Ben Cort clinches a lectern at the Anaheim Convention Center as if he’s clinging to a life preserver, and there’s reason for that.
An addiction expert from Colorado, where marijuana is legal, Cort is drowning in a sea of concern over Proposition 64, California’s ballot initiative that would allow recreational weed.
Once an addict himself, Cort can’t believe the Golden State appears on the verge of legalizing something that terrifies him. Though he’s no fan of pot, it’s not so much the plant that scares Cort. What worries him is that science allows THC – the active ingredient in marijuana that gets you high – to become nuclear-charged.
A little THC wax or oil, he cautions, can go a very long way, especially when it’s ingested. “We’re the canary in the coal mine,” says Cort, a manager with the University of Colorado Hospital’s rehab program. “We’re treating more addicts for cannabis than we are for opiates.”
Cort says he’s seen THC levels in so-called gummy bears 20 times higher than levels that are legal in Oregon, another state where recreational marijuana is law but where THC percentages are controlled. Prop. 64, Cort says, will legalize dangerously high THC. That’s not Snoop Dogg cool. That’s emergency room serious.
The federal National Institute on Drug Abuse reports, “These extracts can deliver extremely large amounts of THC to users, and their use has sent some people to the emergency room.” Such high THC levels, institute officials warn, also can turn what many consider a relatively benign drug into something addictive.
While writing about marijuana, I’ve interviewed doctors, lawyers, pot growers, medical marijuana dispensary owners, officials with the National Organization for the Reform of Marijuana Laws and patients in pain.
Until I attended a two-hour informational panel discussion recently sponsored by the Anaheim Police Department, I figured I knew all about pot. Speakers included Cort; Police Chief John Jackson of the Greenwood Village, Colo., Police Department; Chief Justin Nordhorn of the Washington State Liquor and Cannabis Board; Attorney Robert Bovett of Oregon Counties Legal Counsel; Lauren Michaels, legislative affairs manager for the California Police Chiefs’ Association; and Nate Bradley, executive director of the California Cannabis Industry Association.
When a speaker asked who had read Prop. 64, only one hand went up and it wasn’t mine. So to prepare for this column I also read – OK, I skimmed some chunks – all 62 pages. A lot of Prop. 64 is wonky and details who can do what and where. But some reads more like dreams of fairies and unicorns than reality. “Incapacitate the black market,” the proposal promises “and move marijuana purchases into a legal structure with strict safeguards against children accessing it.” Untrue, said Jackson, who stressed that illegal sales continue in Colorado.
“Revenues will,” Prop. 64 predicts, “provide funds to invest in public health programs that educate youth to prevent and treat serious substance abuse.”Wrong, Jackson said. More teens in Colorado are being sent to emergency rooms because of THC-laced edibles.
Revenues will pay to “train local law enforcement to enforce the new law with a focus on DUI enforcement.” Incorrect again. Jackson said his department is busier than ever dealing with more drivers high on weed and handling more THC-related traffic fatalities.
Other parts of Prop. 64 are just dumb and dumberer. Like allowing radio and television advertising. “Make no mistake,” Jackson said of Prop. 64. “This whole thing is about money. “A drug dealer in a suit is still a drug dealer.”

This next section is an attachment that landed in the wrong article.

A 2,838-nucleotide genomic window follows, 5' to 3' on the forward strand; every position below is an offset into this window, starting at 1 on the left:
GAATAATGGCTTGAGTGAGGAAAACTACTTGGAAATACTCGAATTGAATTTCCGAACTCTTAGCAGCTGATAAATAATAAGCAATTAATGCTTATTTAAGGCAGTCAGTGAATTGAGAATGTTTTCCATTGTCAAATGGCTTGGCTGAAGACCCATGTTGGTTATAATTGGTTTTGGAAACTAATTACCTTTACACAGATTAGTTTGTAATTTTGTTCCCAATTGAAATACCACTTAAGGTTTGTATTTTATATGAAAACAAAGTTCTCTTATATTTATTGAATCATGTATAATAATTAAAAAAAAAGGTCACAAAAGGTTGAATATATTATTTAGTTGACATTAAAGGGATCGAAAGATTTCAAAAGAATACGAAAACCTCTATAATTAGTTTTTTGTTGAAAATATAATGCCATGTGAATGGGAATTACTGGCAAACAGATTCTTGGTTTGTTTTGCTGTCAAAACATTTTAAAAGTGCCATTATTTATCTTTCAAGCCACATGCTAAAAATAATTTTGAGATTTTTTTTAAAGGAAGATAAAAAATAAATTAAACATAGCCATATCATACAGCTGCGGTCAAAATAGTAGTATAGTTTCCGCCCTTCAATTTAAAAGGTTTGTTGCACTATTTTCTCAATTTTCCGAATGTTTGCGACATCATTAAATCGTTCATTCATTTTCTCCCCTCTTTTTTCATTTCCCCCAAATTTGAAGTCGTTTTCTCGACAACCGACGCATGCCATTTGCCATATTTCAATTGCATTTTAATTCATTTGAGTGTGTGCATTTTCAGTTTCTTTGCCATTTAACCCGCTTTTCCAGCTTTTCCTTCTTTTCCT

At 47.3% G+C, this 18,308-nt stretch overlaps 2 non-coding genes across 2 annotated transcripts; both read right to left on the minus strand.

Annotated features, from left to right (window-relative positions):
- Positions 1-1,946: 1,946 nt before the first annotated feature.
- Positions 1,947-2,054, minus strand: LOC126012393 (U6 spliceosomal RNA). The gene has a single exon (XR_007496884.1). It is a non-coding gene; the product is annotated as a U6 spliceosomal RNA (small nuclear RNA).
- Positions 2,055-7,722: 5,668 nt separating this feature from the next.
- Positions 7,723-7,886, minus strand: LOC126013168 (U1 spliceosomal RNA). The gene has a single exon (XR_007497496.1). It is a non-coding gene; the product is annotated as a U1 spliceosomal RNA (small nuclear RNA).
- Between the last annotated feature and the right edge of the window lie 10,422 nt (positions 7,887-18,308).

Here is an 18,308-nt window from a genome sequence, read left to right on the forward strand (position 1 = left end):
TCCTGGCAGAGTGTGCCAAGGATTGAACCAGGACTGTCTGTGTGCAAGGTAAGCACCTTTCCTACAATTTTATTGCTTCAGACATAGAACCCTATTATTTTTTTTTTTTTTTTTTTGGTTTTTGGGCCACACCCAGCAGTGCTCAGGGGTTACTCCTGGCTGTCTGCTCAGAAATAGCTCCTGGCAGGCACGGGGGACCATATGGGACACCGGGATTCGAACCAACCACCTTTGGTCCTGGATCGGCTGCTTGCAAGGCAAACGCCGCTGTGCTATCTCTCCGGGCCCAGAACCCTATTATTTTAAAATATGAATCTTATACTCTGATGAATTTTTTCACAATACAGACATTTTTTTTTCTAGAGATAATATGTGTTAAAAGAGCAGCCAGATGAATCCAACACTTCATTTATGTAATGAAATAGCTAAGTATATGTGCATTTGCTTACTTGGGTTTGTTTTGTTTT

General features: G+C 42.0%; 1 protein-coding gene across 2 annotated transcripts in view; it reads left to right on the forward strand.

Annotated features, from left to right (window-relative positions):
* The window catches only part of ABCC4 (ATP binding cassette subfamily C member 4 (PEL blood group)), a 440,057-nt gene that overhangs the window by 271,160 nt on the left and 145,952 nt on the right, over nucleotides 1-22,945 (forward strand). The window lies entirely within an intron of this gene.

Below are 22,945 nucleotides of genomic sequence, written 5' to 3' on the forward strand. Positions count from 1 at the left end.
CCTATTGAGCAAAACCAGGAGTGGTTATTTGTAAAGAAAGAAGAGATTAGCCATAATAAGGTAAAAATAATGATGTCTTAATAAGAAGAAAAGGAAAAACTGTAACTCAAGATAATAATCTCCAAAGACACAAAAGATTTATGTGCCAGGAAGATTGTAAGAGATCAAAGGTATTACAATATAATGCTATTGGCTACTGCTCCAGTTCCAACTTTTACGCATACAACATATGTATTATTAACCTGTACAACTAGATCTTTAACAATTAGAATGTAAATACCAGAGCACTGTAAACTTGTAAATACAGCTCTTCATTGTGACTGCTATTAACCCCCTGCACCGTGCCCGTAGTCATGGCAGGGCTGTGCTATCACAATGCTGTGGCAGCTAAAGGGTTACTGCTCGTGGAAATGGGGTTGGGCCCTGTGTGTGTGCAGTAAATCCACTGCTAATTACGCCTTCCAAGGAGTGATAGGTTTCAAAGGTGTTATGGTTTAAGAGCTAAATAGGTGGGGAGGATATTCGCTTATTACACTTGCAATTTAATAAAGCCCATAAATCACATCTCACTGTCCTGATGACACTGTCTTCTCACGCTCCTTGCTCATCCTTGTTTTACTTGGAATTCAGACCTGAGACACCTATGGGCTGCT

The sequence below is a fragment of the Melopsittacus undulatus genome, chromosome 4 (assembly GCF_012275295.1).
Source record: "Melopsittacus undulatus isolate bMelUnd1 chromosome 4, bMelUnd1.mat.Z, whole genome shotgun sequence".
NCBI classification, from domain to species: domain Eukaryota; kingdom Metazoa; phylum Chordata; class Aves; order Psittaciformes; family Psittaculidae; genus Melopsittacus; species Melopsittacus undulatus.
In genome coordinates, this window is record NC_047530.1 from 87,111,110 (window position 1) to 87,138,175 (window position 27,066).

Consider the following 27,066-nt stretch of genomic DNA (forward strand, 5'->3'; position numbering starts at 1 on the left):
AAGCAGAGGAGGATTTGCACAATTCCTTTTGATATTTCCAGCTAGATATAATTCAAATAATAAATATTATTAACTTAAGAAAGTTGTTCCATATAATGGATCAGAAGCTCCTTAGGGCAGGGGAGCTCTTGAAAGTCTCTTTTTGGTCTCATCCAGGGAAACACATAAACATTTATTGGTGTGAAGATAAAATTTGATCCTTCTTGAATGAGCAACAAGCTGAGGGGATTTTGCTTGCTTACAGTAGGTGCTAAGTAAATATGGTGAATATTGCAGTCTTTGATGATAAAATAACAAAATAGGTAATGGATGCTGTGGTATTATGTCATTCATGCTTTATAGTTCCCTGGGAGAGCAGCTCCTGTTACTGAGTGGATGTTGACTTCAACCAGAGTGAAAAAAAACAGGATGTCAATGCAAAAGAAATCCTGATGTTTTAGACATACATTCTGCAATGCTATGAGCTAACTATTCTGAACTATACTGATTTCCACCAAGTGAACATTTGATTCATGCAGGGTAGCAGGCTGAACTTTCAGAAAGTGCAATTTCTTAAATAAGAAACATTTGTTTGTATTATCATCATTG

Once medical marijuana became legal in Washington in 2012, Nordhorn said, children and teens considered it less harmful, and that had ripple effects.With the advent of vaping, for example, young people inhale THC without anyone knowing if they are taking in an innocent type of e-juice or marijuana.
“Legal marijuana,” Nordhorn said, “is not a silver bullet to get rid of marijuana problems.”Bovett echoed other panelists, saying that Oregon also has seen an increase in impaired driving, although he added that has been going up since the state approved medical marijuana.The Oregon Poison Center also reports increases in marijuana-related calls.
Even Bradley, the lone pro-Prop. 64 voice on the panel, admitted he’s concerned about edible cannabis. Instead of THC levels, Bradley focused on dollars. He said the initiative will take $100 million out of the hands of criminals and the measure will generate $300 million for law enforcement to focus on such things as protecting children.
Bradley has plenty of backers. Among the most visible are Gavin Newsom, lieutenant governor, and Rep. Dana Rohrabacher, R-Costa Mesa. Our local representative has said, “Current marijuana laws have undermined many of the things conservatives hold dear – individual freedom, limited government and the right to privacy.”
Rohrabacher went on to say, “This measure is a necessary reform which will end the failed system of marijuana prohibition in our state, provide California law enforcement the resources it needs to redouble its focus on serious crimes while providing a policy blueprint for other states to follow.”
‘SEED TO SALE’
The most sobering speaker was Michaels of the chiefs’ association. She simply defended California’s newly revamped medical marijuana policies. Called “seed to sale,” three new laws inked last year shoot down the need for Prop. 64, Michaels said. She stated California now has an enhanced working system to distribute medicinal marijuana legally.
California, Michaels said, already allows local control, protects current producers and includes checkpoints at distribution. In contrast, she said, Prop. 64 is vertically integrated, favors big business and independent distribution, appoints the state as sole actor for operating licenses and ensures regulatory confusion.